Leland Sklar—bass
Carlos Vega—drums
Waddy Wachtel—acoustic guitar, electric guitar
Gavin Wright—concert master


Very uneven album, some awful pop (the lyrics to "Good Morning Sunshine" takes the prize) but also some fairly interesting songs. (

Aimee Mann wrote a song for Brightman called "Yesterdays" on As I Came of Age. The combination didn't work as well as Mann-performing-Mann, but quite interesting. (


Release info:

1993—A&M—7502 834



Group members:

Sarah Brightman—vocals, backing vocals, keyboards

Guest artists:

Frank Peterson—keyboards, backing vocals
Matthais Meissner—keyboards
Michael Wehr—keyboards
Peter Weihe—guitars
Tom Leonhardt—additional guitars
Thomas Schwarz—additional guitars, backing vocals
Gunther Laudahn—additional guitars
Ben Huellenkremer—bass
Udo Dahmen—drums and percussion
Frank Peterson—drums and percussion
Gunther Laudahn—backing vocals
The Sisters of Oz—backing vocals
The London Community Gospel Choir—backing vocals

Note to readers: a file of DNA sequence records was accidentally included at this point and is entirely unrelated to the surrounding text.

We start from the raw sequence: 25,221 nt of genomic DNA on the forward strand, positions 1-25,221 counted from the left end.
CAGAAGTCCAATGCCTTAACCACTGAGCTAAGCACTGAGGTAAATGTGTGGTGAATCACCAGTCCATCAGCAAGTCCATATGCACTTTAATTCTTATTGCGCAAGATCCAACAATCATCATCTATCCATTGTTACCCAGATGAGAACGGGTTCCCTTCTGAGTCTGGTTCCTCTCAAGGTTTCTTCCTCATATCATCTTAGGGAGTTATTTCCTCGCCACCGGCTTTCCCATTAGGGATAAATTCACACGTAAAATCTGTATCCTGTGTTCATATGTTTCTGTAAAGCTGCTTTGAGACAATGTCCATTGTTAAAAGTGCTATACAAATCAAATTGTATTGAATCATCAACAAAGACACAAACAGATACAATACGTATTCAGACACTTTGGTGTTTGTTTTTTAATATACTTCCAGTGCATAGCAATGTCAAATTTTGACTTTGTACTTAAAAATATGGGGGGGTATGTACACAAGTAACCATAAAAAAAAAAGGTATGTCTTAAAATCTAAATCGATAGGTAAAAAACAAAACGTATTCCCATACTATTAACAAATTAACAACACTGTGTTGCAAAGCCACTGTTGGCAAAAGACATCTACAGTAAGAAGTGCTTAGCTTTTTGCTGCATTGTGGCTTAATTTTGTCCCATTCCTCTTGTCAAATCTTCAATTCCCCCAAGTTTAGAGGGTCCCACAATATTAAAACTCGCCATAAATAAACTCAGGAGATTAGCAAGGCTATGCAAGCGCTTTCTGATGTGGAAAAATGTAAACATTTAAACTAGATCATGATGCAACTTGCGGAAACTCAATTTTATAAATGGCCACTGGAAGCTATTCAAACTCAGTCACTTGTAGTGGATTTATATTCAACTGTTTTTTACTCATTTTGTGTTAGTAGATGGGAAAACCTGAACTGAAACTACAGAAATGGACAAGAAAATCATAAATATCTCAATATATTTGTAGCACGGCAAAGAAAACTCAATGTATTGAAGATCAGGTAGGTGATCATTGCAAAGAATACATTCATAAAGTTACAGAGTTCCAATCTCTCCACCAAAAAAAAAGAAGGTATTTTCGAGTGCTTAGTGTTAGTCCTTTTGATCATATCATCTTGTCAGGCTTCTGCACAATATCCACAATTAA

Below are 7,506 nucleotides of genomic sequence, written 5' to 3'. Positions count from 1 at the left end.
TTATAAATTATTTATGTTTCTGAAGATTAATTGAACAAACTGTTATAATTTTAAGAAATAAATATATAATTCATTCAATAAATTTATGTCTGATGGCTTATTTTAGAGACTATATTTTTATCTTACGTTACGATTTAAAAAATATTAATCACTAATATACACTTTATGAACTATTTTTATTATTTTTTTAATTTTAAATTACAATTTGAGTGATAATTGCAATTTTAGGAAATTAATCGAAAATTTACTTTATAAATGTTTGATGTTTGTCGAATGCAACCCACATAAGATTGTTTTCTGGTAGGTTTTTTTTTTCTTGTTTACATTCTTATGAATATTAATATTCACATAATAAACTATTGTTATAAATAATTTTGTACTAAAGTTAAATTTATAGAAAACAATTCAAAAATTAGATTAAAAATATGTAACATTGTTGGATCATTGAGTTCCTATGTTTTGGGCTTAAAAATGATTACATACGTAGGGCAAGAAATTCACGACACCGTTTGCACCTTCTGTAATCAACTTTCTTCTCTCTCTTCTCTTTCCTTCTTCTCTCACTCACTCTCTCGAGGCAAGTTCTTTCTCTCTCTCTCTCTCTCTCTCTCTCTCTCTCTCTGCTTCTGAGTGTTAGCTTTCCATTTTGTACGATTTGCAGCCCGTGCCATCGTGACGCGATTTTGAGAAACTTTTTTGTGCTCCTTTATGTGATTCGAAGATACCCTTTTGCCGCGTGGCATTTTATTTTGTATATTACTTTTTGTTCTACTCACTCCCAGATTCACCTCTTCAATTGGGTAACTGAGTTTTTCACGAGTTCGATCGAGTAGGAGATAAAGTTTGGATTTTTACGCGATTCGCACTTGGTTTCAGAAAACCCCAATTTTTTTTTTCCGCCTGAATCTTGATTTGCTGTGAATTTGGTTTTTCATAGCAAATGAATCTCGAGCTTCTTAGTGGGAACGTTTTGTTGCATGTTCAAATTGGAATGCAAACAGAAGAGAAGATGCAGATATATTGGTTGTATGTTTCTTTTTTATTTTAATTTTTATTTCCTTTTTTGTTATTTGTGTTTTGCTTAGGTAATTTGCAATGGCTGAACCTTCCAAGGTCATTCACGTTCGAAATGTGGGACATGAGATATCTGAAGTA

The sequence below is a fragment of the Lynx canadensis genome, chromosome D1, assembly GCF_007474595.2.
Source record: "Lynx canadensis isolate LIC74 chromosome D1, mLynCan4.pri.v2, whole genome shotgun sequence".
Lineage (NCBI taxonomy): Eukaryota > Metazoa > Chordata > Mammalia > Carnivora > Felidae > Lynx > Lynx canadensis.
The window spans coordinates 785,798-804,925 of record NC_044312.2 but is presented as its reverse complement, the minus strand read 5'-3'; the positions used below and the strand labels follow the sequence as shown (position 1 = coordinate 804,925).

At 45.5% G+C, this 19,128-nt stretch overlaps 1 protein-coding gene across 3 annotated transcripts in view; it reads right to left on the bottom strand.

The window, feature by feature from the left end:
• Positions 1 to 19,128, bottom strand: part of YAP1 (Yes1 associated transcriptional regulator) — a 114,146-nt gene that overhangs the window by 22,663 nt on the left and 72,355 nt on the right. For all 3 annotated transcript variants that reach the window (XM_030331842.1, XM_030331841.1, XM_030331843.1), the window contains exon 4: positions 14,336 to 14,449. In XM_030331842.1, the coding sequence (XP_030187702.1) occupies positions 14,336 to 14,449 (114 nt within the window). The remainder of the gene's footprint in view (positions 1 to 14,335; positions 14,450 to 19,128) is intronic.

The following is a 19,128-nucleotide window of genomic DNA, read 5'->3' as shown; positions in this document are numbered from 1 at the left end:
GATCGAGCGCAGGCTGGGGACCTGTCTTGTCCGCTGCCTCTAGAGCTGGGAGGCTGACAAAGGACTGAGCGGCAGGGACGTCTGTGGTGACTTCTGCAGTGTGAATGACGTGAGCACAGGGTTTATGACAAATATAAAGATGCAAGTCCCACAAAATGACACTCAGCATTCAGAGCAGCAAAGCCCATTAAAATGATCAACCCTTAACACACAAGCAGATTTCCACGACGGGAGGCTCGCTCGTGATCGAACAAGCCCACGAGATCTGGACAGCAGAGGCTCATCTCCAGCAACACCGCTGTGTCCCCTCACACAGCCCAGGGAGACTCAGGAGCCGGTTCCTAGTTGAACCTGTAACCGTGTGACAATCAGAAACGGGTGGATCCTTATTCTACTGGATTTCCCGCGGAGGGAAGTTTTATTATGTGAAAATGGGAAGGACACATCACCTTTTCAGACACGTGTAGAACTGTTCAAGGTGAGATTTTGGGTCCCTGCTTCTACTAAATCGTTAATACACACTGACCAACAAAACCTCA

The A.L.W. Tour Ensemble—backing vocals

Produced by:

Frank Peterson with Sarah Brightman


I realize a lot of people think Sarah is completely over-rated and I would have to agree, at least logically. But this album just sounds great, excellent production and I find it has rarely left my CD changer. Best however as background. If I listen too closely I realizer how poor most of the lyrics are, but I still love her voice, even though technically it could be better. (

You can't help but feel her power and beauty in her music. She is very poppy but unusual sounding. The ocean/sailor theme is a nice catch. Her music is powerful, seductive and very produced. (

for my part i like Sarah Brightman's Dive quite a bit, especially a lot of the lyrics. especially all the verbal and aural n-way entendre in "Once In A Lifetime", and "The Second Element" always leaves me crying, although...this may have more to do with who gave me the album and when. yeah, i have to admit intense personal bias here. :) but the album *is* very watery, it's probably got a purer elemental feeling than any other album i own. after all, water is the second element, right? a little fire did sneak in there...i don't love the whole thing though...there are a couple songs on there i can't stand. (